Your cart is empty
Scientific advances have transformed the world. However, science can sometimes get things wrong, and at times, disastrously so. Understanding the basis for scientific claims and judging how much confidence we should place in them is essential for individual choice, societal debates, and development of public policy and laws. We must ask: what is the basis of scientific claims? How much confidence should we put in them? What is defined as science and what is not? This book synthesizes a working definition of science and its properties, as explained through the eyes of a practicing scientist, by integrating advances from philosophy, psychology, history, sociology, and anthropology into a holistic view. Crucial in our political climate, the book fights the myths of science often portrayed to the public. Written for a general audience, it also enables students to better grasp methodologies and helps professional scientists to articulate what they do and why.
Michio Kaku, the international bestselling author of Physics of the Impossible, gives us a stunning and provocative vision of the future of the mind Recording memories, mind reading, videotaping our dreams, mind control, avatars, and telekinesis - no longer are these feats of the mind solely the province of overheated science fiction. As Michio Kaku reveals, with the latest advances in brain science and recent astonishing breakthroughs in technology, they already exist. In The Future of the Mind, the New York Times-bestselling author takes us on a stunning, provocative and exhilarating tour of the top laboratories around the world to meet the scientists who are already revolutionising the way we think about the brain - and ourselves. 'Summons up the sheer wonder of science' - Daily Telegraph 'Compelling ... Kaku thinks with great breadth, and the vistas he presents us are worth the trip' - New York Times Book Review Michio Kaku is a professor of physics at the City University of New York, cofounder of string field theory, and the author of several widely acclaimed science books, including Hyperspace, Beyond Einstein, Physics of the Impossible, and Physics of the Future.
The increased and widespread availability of large network data resources in recent years has resulted in a growing need for effective methods for their analysis. The challenge is to detect patterns that provide a better understanding of the data. However, this is not a straightforward task because of the size of the data sets and the computer power required for the analysis. The solution is to devise methods for approximately answering the questions posed, and these methods will vary depending on the data sets under scrutiny. This cutting-edge text introduces biological concepts and biotechnologies producing the data, graph and network theory, cluster analysis and machine learning, before discussing the thought processes and creativity involved in the analysis of large-scale biological and medical data sets, using a wide range of real-life examples. Bringing together leading experts, this text provides an ideal introduction to and insight into the interdisciplinary field of network data analysis in biomedicine.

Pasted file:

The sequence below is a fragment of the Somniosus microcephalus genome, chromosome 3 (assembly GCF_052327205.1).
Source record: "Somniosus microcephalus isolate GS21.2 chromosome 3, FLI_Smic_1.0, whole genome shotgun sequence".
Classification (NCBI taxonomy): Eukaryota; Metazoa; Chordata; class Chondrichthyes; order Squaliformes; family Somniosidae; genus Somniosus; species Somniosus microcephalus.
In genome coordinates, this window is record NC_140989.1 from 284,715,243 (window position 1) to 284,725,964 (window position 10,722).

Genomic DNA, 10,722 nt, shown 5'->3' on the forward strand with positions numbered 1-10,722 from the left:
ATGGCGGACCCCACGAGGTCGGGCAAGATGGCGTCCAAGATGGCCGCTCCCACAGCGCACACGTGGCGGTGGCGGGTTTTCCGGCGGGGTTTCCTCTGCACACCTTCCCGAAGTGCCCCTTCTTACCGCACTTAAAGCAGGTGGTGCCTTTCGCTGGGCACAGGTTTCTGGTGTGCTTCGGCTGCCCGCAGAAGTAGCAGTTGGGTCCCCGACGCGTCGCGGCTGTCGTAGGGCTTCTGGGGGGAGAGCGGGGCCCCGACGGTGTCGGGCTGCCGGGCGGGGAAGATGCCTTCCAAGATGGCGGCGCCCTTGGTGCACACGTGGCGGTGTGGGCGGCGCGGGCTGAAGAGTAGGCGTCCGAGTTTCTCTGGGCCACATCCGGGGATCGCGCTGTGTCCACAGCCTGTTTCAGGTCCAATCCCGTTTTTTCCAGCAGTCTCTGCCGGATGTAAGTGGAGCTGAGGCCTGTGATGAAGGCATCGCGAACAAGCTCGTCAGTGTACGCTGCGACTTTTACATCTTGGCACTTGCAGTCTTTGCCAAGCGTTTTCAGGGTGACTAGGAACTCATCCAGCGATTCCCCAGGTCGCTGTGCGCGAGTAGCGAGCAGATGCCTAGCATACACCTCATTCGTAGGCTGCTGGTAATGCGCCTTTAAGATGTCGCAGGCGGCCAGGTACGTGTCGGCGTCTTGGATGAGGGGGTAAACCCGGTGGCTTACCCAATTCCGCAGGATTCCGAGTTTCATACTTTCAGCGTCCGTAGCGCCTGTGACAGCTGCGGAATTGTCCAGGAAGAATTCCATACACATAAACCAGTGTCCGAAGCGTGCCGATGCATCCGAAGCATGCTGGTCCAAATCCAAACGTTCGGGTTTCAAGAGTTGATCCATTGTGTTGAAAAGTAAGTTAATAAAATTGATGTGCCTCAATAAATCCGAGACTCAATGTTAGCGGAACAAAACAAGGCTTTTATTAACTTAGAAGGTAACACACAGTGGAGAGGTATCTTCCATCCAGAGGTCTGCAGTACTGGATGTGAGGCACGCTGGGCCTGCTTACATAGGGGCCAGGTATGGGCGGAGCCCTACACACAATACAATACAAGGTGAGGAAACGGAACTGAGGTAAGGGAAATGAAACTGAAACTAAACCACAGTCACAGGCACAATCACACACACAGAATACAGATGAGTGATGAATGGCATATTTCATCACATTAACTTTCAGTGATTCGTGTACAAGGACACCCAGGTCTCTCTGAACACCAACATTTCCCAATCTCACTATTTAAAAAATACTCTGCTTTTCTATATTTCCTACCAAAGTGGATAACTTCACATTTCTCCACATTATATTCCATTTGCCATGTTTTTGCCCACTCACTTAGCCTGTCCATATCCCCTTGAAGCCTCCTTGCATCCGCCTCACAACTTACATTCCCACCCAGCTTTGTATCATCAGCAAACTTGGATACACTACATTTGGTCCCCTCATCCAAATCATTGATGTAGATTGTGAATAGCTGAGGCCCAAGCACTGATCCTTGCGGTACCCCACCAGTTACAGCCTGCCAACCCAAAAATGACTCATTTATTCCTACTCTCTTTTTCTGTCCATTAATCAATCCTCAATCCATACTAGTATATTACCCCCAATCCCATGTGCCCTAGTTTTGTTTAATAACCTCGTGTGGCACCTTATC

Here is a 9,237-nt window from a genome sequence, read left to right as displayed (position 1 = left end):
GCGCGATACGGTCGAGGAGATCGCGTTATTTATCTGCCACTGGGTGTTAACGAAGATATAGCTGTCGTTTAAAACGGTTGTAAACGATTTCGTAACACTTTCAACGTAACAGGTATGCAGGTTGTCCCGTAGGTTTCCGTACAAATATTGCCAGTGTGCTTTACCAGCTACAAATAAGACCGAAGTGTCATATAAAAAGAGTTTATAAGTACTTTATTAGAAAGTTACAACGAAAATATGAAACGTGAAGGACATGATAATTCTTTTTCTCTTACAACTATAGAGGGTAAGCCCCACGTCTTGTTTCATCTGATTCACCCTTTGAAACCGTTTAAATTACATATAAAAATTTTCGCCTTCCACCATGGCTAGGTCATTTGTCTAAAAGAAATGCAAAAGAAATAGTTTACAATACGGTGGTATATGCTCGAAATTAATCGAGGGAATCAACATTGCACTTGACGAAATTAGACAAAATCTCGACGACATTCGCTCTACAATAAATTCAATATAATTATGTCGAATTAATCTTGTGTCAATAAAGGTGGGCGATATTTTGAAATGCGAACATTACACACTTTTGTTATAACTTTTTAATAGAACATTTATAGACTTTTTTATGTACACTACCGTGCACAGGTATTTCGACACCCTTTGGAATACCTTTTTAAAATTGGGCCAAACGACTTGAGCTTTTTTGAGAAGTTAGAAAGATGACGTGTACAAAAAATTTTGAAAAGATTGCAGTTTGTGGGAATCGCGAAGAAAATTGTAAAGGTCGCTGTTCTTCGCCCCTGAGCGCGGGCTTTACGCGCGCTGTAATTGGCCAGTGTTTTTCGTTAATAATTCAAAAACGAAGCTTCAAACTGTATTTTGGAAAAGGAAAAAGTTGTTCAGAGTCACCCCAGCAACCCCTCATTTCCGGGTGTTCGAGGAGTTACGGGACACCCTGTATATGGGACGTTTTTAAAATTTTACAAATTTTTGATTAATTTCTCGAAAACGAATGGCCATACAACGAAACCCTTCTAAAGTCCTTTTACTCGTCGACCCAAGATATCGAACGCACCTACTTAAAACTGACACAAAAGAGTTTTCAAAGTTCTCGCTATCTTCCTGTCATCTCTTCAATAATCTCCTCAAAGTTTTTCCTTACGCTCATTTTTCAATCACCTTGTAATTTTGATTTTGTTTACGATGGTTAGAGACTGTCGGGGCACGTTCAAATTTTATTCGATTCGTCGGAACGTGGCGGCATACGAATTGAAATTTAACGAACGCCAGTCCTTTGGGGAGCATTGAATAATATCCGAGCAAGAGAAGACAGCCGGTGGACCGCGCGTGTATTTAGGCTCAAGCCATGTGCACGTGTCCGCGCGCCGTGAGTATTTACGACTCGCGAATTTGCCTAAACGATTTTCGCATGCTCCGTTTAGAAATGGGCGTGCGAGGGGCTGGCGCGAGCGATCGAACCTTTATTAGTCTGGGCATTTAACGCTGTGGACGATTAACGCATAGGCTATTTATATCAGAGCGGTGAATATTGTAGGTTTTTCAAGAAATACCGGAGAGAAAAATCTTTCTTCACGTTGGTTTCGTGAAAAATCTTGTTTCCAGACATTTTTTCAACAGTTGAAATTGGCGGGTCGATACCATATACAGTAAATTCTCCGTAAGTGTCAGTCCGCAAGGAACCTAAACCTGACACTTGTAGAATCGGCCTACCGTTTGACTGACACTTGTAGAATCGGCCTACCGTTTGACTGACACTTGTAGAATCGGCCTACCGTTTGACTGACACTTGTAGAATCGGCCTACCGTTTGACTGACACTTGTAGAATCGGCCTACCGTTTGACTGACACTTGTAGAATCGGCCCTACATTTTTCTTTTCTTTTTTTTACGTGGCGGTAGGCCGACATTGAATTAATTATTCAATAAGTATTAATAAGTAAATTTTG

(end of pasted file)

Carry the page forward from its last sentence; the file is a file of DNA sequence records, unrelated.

'Wonderful ... Illuminating ... Fun to read' Daniel Kahneman, author of Thinking, Fast and Slow A pioneer of artificial intelligence shows how the study of causality revolutionized science and the world 'Correlation does not imply causation.' This mantra was invoked by scientists for decades in order to avoid taking positions as to whether one thing caused another, such as smoking and cancer and carbon dioxide and global warming. But today, that taboo is dead. The causal revolution, sparked by world-renowned computer scientist Judea Pearl and his colleagues, has cut through a century of confusion and placed cause and effect on a firm scientific basis. Now, Pearl and science journalist Dana Mackenzie explain causal thinking to general readers for the first time, showing how it allows us to explore the world that is and the worlds that could have been. It is the essence of human and artificial intelligence. And just as Pearl's discoveries have enabled machines to think better, The Book of Why explains how we can think better.